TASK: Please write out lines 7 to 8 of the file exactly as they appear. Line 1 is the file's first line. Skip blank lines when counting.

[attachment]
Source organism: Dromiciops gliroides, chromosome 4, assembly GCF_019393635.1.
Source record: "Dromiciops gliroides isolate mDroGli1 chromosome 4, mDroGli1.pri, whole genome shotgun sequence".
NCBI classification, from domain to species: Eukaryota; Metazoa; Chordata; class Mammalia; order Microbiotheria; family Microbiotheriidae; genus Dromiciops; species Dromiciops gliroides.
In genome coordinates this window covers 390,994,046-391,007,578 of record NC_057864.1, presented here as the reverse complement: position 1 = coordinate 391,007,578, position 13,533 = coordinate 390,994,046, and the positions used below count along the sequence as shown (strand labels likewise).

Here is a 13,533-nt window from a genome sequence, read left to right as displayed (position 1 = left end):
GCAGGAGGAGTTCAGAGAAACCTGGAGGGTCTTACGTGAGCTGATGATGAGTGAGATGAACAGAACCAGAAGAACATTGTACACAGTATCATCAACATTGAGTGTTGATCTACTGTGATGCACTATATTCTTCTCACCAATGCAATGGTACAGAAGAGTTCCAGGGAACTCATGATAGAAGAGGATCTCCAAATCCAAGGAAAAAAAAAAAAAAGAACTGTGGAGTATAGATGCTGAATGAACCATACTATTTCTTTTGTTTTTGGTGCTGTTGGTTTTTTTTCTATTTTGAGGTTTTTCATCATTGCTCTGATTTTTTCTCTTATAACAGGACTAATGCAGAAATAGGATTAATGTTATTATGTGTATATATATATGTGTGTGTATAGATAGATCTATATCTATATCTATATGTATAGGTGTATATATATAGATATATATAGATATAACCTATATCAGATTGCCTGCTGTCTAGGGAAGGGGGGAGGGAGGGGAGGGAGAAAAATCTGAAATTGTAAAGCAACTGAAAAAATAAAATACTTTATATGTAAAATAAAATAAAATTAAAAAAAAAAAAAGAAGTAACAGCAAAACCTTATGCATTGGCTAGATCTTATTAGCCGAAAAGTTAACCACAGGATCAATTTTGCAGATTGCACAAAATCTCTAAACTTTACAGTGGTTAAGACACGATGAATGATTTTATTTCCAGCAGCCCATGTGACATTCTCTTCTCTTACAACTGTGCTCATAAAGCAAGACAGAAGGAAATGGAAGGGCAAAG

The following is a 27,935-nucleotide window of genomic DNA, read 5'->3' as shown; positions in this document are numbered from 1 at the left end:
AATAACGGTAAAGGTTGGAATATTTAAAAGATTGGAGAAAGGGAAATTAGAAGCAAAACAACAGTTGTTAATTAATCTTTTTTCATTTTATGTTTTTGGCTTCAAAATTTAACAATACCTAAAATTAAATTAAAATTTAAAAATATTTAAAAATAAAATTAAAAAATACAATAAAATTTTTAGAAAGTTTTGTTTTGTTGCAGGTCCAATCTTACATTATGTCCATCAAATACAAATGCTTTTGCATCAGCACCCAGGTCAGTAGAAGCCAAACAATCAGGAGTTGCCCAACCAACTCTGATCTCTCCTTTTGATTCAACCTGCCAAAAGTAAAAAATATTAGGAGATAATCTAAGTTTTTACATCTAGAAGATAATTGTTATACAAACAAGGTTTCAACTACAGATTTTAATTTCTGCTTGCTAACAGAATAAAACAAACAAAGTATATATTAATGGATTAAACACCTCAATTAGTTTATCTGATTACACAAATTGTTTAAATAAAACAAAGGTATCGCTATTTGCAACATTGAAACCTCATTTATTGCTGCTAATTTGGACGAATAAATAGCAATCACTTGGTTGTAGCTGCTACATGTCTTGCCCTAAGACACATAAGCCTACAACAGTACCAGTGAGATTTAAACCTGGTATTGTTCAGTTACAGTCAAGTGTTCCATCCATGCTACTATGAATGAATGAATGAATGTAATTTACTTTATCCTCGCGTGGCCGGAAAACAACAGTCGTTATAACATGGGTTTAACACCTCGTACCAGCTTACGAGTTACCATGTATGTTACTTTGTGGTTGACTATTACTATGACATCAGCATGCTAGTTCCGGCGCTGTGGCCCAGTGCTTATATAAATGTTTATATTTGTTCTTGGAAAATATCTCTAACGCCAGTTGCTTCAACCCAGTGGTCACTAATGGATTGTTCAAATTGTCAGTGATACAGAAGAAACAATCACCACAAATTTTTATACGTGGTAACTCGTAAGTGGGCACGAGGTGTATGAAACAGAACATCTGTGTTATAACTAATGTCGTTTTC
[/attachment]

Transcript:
The following is a 27,935-nucleotide window of genomic DNA, read 5'->3' as shown; positions in this document are numbered from 1 at the left end:
AATAACGGTAAAGGTTGGAATATTTAAAAGATTGGAGAAAGGGAAATTAGAAGCAAAACAACAGTTGTTAATTAATCTTTTTTCATTTTATGTTTTTGGCTTCAAAATTTAACAATACCTAAAATTAAATTAAAATTTAAAAATATTTAAAAATAAAATTAAAAAATACAATAAAATTTTTAGAAAGTTTTGTTTTGTTGCAGGTCCAATCTTACATTATGTCCATCAAATACAAATGCTTTTGCATCAGCACCCAGGTCAGTAGAAGCCAAACAATCAGGAGTTGCCCAACCAACTCTGATCTCTCCTTTTGATTCAACCTGCCAAAAGTAAAAAATATTAGGAGATAATCTAAGTTTTTACATCTAGAAGATAATTGTTATACAAACAAGGTTTCAACTACAGATTTTAATTTCTGCTTGCTAACAGAATAAAACAAACAAAGTATATATTAATGGATTAAACACCTCAATTAGTTTATCTGATTACACAAATTGTTTAAATAAAACAAAGGTATCGCTATTTGCAACATTGAAACCTCATTTATTGCTGCTAATTTGGACGAATAAATAGCAATCACTTGGTTGTAGCTGCTACATGTCTTGCCCTAAGACACATAAGCCTACAACAGTACCAGTGAGATTTAAACCTGGTATTGTTCAGTTACAGTCAAGTGTTCCATCCATGCTACTATGAATGAATGAATGAATGTAATTTACTTTATCCTCGCGTGGCCGGAAAACAACAGTCGTTATAACATGGGTTTAACACCTCGTACCAGCTTACGAGTTACCATGTATGTTACTTTGTGGTTGACTATTACTATGACATCAGCATGCTAGTTCCGGCGCTGTGGCCCAGTGCTTATATAAATGTTTATATTTGTTCTTGGAAAATATCTCTAACGCCAGTTGCTTCAACCCAGTGGTCACTAATGGATTGTTCAAATTGTCAGTGATACAGAAGAAACAATCACCACAAATTTTTATACGTGGTAACTCGTAAGTGGGCACGAGGTGTATGAAACAGAACATCTGTGTTATAACTAATGTCGTTTTC